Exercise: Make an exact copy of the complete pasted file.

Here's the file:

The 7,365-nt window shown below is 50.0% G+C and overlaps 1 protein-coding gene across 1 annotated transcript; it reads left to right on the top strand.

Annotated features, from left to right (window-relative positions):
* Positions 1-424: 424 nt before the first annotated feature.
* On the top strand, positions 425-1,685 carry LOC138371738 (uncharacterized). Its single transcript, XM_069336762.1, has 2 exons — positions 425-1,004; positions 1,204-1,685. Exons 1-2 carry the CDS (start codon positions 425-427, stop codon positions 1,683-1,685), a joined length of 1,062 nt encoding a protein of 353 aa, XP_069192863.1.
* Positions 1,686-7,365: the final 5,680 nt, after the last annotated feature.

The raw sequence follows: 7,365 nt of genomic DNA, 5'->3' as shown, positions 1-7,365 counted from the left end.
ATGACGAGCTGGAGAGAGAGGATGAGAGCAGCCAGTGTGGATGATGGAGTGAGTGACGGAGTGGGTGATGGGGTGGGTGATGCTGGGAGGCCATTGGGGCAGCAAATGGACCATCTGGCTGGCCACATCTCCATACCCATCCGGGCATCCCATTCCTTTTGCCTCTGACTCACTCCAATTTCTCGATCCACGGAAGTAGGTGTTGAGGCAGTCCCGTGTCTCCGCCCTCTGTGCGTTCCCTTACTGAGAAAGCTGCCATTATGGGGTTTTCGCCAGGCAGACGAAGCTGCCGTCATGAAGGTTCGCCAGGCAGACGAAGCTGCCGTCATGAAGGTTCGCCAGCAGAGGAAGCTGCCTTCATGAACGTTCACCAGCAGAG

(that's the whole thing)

The 7,365-nt window shown below is 50.0% G+C and overlaps 1 protein-coding gene across 1 annotated transcript; it reads left to right on the top strand.

Annotated features, from left to right (window-relative positions):
* Positions 1-424: 424 nt before the first annotated feature.
* On the top strand, positions 425-1,685 carry LOC138371738 (uncharacterized). Its single transcript, XM_069336762.1, has 2 exons — positions 425-1,004; positions 1,204-1,685. Exons 1-2 carry the CDS (start codon positions 425-427, stop codon positions 1,683-1,685), a joined length of 1,062 nt encoding a protein of 353 aa, XP_069192863.1.
* Positions 1,686-7,365: the final 5,680 nt, after the last annotated feature.

The raw sequence follows: 7,365 nt of genomic DNA, 5'->3' as shown, positions 1-7,365 counted from the left end.
ATGACGAGCTGGAGAGAGAGGATGAGAGCAGCCAGTGTGGATGATGGAGTGAGTGACGGAGTGGGTGATGGGGTGGGTGATGCTGGGAGGCCATTGGGGCAGCAAATGGACCATCTGGCTGGCCACATCTCCATACCCATCCGGGCATCCCATTCCTTTTGCCTCTGACTCACTCCAATTTCTCGATCCACGGAAGTAGGTGTTGAGGCAGTCCCGTGTCTCCGCCCTCTGTGCGTTCCCTTACTGAGAAAGCTGCCATTATGGGGTTTTCGCCAGGCAGACGAAGCTGCCGTCATGAAGGTTCGCCAGGCAGACGAAGCTGCCGTCATGAAGGTTCGCCAGCAGAGGAAGCTGCCTTCATGAACGTTCACCAGCAGAG